can't people be glad to see an old friend without silly children like you having to make a to-do about it? I've just been suggesting to your mother that she might give a little dinner for him.. George is convinced that the Ambersons are treating Eugene too cordially. But I believe he's done fairly well of late years. and worried. who has always been infatuated with Eugene. graceful movement of the horse and sleigh speeds past Eugene's new but stalled motor carriage (with passengers Isabel. luminously reflected in a frozen pool of water. Fanny.. Uncle Jack (protesting off camera): I'm gonna move to a hotel.. Sometimes you say things that show you have a pretty mean little mind. Fanny: Excited! Uncle Jack: Oh. Suddenly. overworked. and George calls out: Get a horse! Get a horse! George is humiliated when their sleigh overturns and tips over. and I doubt if he needs anybody else's money to back his horseless carriage. looking harried. Mother mustn't do that. and then turning nervously hysterical): Wouldn't look. He mercilessly teases Fanny about her interest and fondness for the widower Eugene. Why do you say such a thing? George: He just strikes me as that sort of a man. George (mocking her): For whom. On the way to Fanny's room in a shadowy tense scene [a grotesque shadow of a peacock is behind Fanny's profile]. Her retaliatory mocking of George is ineffective . appears in the background of the corridor with Jack.. memorable winter scene in the film.. shut up. Isn't he father? Wilbur: He was a fairly wild fellow twenty years ago. You're trying to insinuate that I get your mother to invite Eugene Morgan here on my account. Isabel: Georgie. Fanny (repeating the phrase to mock him): Mother mustn't do that. George: For who? Fanny (correcting): For whom. Only he didn't have any mother to get money out of her grandfather for it. Uncle Jack: Are you two at it again? George: What makes you and everybody so excited over this man Morgan? Uncle Jack: This man Morgan.. Fanny (in an hysterical. and the sled spills the couple over and down a mound into a drift of snow. Their gay. George: Wouldn't look well. Georgie. Georgie. about this man Morgan and his old sewing machine.. George: What upsets you this much? Uncle Jack: Shut up! Fanny: I know what you mean.Wilbur appears in the doorway of his bedroom in a dressing gown. Fanny (repeating the phrase to mock him.. It has become bogged down in the snow and Eugene struggles to crank the sputtering Morgan Motor and set it free. George and Lucy are seen whirling along in a horse-drawn sleigh. off-pitch outburst): Can't. sparkling ride is accompanied by the tinkling of bells incorporated into the soundtrack. Georgie. George: What? Fanny: What? George: Ha. She defends Eugene's business affairs. The juxtaposition of two time periods is beautifully contrasted: the silent.. He spent too much money. Don't they want to get grandfather to put some money into it? Isn't that what he's up to? Fanny: You little silly! What on earth are you talking about? Eugene Morgan's perfectly able to finance his own inventions these days. joyous.because he's a widower. Eugene is relieved that Lucy isn't injured: "The snow bank's . George: Oh look here.See here Georgie Minafer! I suggest that you just march straight on into your room. then? Wilbur: I'm sure I don't know. Fanny: . [an authentic 1905 Model Sears] decorated with a tasseled canopy. You'll want to ask him. ha.. Don't do that. Morgan and his daughter.Wilbur is conspicuously absent).she betrays some self-pity and jealousy of Eugene's love for Isabel: Fanny: Eugene Morgan isn't in your father's thoughts at all one way or the other. Fanny: For Mr. arguing that he is not out to woo Amberson money: George: Look here. what's he brought the old thing here for. The spinsterish Fanny. George and Lucy pass the horseless carriage. George: I'll bet he borrows money from Uncle Jack. and Uncle Jack . Why should he be?. He's like you in one thing. ha. (Fanny cackles back in mock laughter at him) I'm trying to insinuate that you're setting your cap for him and getting mother to help you? Fanny: OH! (Fanny slams her door on him) George: Is that what you mean? In the next. much-celebrated. father. But they are unhurt and steal a kiss from each other. George: Oh.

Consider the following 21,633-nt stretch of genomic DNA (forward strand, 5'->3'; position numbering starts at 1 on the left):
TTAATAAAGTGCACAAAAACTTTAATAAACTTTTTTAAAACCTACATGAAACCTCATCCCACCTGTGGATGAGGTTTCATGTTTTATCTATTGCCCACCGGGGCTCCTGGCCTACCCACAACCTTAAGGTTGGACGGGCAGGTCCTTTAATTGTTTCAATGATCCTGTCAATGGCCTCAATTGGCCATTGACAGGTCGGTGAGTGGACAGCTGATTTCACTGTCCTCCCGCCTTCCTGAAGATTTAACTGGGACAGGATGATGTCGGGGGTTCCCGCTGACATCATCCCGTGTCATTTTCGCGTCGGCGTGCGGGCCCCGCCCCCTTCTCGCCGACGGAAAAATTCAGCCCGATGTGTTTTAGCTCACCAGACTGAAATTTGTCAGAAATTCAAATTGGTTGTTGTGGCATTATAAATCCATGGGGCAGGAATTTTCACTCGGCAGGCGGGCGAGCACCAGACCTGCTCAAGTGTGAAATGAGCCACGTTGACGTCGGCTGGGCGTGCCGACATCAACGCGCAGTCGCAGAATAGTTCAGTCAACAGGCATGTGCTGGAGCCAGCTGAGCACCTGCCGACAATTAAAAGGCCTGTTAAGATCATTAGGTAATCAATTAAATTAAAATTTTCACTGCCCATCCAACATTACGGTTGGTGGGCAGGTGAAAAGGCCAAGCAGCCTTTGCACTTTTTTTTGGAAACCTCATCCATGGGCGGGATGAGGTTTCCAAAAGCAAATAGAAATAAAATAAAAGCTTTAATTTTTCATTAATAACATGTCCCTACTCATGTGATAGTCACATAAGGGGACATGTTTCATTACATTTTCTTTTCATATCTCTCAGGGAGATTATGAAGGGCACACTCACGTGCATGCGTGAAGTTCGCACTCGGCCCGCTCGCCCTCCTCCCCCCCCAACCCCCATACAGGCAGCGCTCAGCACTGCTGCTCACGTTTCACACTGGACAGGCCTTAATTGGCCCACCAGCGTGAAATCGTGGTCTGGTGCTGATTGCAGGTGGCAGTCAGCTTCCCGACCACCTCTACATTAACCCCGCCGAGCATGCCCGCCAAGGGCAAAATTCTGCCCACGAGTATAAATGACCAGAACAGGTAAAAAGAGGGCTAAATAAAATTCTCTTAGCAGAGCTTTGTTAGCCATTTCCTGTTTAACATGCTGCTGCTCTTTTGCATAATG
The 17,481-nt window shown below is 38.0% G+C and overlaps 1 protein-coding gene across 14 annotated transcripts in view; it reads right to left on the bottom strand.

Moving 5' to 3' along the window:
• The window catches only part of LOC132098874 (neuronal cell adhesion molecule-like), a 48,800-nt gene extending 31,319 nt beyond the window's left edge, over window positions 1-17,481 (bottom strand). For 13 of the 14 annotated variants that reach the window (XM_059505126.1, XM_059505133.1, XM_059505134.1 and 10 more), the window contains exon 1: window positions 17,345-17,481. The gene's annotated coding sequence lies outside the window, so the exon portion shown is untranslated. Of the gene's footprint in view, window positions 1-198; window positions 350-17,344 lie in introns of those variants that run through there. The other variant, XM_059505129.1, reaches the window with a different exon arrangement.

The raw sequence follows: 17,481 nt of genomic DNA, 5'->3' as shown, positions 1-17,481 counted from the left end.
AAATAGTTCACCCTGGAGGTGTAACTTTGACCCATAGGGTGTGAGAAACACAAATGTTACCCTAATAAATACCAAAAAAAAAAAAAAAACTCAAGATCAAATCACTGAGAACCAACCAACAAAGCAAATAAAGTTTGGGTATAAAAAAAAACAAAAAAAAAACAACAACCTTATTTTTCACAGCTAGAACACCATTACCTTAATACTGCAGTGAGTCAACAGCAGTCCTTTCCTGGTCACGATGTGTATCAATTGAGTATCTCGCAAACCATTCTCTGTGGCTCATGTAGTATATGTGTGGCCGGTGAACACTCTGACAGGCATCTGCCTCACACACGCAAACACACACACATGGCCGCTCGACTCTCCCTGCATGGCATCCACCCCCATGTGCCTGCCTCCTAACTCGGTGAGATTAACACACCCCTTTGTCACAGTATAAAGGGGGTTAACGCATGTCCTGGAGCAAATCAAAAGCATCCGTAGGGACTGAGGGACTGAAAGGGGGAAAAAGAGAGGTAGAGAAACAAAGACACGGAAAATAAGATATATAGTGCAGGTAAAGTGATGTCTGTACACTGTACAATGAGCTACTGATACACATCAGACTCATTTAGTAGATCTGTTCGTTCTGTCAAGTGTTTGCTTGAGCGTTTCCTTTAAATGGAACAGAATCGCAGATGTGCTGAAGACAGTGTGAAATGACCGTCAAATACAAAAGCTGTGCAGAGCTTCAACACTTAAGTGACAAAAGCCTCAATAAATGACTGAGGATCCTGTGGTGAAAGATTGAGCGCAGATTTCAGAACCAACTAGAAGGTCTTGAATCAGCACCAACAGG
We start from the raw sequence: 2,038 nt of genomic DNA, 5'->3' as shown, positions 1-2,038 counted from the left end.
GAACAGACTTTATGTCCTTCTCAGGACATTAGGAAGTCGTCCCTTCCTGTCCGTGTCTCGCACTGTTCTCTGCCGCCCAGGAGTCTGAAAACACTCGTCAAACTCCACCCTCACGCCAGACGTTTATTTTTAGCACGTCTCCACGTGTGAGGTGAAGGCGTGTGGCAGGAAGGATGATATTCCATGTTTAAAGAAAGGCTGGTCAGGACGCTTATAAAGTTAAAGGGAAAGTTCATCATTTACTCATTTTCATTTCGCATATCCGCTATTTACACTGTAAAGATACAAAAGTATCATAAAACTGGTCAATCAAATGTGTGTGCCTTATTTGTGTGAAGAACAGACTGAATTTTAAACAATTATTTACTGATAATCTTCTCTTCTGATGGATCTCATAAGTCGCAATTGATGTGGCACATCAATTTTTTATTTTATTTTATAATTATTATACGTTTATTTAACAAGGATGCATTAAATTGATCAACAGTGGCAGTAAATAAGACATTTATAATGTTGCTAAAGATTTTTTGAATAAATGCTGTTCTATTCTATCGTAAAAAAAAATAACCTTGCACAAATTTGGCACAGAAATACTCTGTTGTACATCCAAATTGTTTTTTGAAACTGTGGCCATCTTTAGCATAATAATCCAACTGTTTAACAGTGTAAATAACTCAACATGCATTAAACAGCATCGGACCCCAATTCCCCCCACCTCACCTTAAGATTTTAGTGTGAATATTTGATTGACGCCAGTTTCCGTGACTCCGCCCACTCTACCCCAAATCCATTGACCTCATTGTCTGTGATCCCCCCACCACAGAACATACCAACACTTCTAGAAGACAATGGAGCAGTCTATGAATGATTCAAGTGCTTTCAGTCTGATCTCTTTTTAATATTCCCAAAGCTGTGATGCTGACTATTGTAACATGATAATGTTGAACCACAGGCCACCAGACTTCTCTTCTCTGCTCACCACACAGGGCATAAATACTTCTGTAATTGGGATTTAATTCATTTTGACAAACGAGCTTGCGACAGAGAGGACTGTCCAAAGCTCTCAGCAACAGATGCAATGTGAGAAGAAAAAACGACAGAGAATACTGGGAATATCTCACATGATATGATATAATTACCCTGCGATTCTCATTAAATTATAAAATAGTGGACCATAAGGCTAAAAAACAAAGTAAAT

Later. the camera slowly irises-out on the car [a tribute to older silent films]. although he appears embarrassed by her attention in front of the others: "Don't make a fuss. Aunt Fanny becomes increasingly agitated and distressed." They are led back to the horseless carriage through the bare branches of the wooded area for the rest of their trip. townspeople discuss the death of Wilbur Minafer: "Wilbur Minafer. paying their last respects. Fanny. conveys the fact that a death has occurred: a major turning point in the film. a lightning bolt strikes as rain sweeps across the Amberson mansion at nighttime. The town will hardly know he's gone.. A black. because of the harsh editing. one with considerable narrative economy and restraint. telling her that Eugene is dressing up specially to impress her. He says he's going to have wheels all made of rubber and blown up with air. (Fanny begins to break down and runs from the room) . Oh. he's dressing up. In ominous fashion. rises from the table. never identified explicitly. With the camera shooting from the vantage point of the interior of the coffin.] In the huge Amberson kitchen.a featherbed. And he certainly is dressing better than he used to. Their horse Pendennis gallops away. George: Listen Aunt Fanny. don't they? Plus one and minus one equal nothing.." although Isabel thinks the two words are exact opposites: Isabel: Divinely ridiculous just counterbalance each other. Uncle Jack enters the kitchen behind them as George makes passing. Fanny shrewdly tries to talk above the noise of the engine to Lucy in order to get Eugene's attention and impress him with her comments .an entrance mirroring their earlier entrance into the ball scene." she describes it. George has just graduated from college and received his diploma at commencement. At the end of the entire sequence. turning the screen black.. somber. [The coffin is never shown. Uncle Jack: Quite well. When the 'Morgan Invincible' stalls again.Please mother. please. Everyone happily sings: "The Man Who Broke the Bank at Monte Carlo" .. the camera never moves as Fanny brings a large piece of fresh strawberry shortcake to her nephew George. teasing comments about Fanny's infatuation for Eugene Morgan. It really does too. Eugene's shadow enters the doorway before his own body . respectfully-silent family members pass by during the reception in a fluid take. "Hope it's big enough.It's so interesting. She is the one family member most affected by the death . In the next scene." With a napkin tucked into his collar. I'm all right. In fact." [The decline of the Ambersons' fortune begins with the death of Wilbur Minafer.. Eugene compliments Isabel: "You're the same Isabel I used to know . Eugene asks George to "push" and he must breathe in smelly exhaust fumes from the detestable horseless carriage. is laid out in the Amberson library." George is obsessively fussed over by his mother as she continues to brush snow off him. So you mean I'm nothing in particular? Eugene: No. George: Well. Sensitive to their criticism.a song about money as an entertaining plaything as the camera focuses on the beautiful faces of the singing occupants (even Fanny) in close-up. a considerable amount of time has passed and it leaves the viewer confused.. I should think they'd explode. and slams the door as she leaves the kitchen: George: Well it struck me that Mr. After ring the bell. They both torment Fanny unmercilessly. The scene ends on a particularly striking but ambiguous close-up of Aunt Fanny's anguished face with tears streaking down.Eugene seems very confident. circular funeral wreath. as the car with merry singers moves up to the horizon in the lower right hand side of the frame. Jack tells me the fact he's been doing quite well. Tormented by Eugene's regard for Isabel.. [It is wrong to assume that this is the day of Wilbur's funeral. George. mother.Don't eat so fast.of her brother.] At the start of the next scene. it seems so like old times to hear him talk. George eats gluttonously. in contrast to the circular halo of the dark iris that closed the previous scene. and then reinforces Isabel's maternally protective attitude toward him: "It's the first of the season. I shouldn't be a bit surprised to have him request an interview and declare that his intentions are honorable. you ought to be a little encouraging when a prized bachelor begins to show by his haberdashery what he wants you to think about him. Wilbur Minafer's body. mourners (Eugene and Lucy) are let into the house by the black butler . that doesn't seem to be precisely what I meant. Morgan was looking pretty absent-minded most of the is "so like old times" in the past to have a second opportunity to catch Eugene: Your father wanted to prove that his horseless carriage would run even in the snow..] Fanny observes as Eugene takes Isabel's arm and they go out of the frame.. Her tears may also reflect her worry or fury about the possibility of a future romance between widower Eugene and widowed Isabel.'re a divinely ridiculous woman.. Uncle Jack: Oh. Eugene's shadow falls onto the frosted panels on the outside of the wooden oak doors of the Amberson mansion as sinister musical chords play on the soundtrack. A quiet will be the final time that he will ever enter the Amberson doorway.Sweet enough?. he isn't dressing better.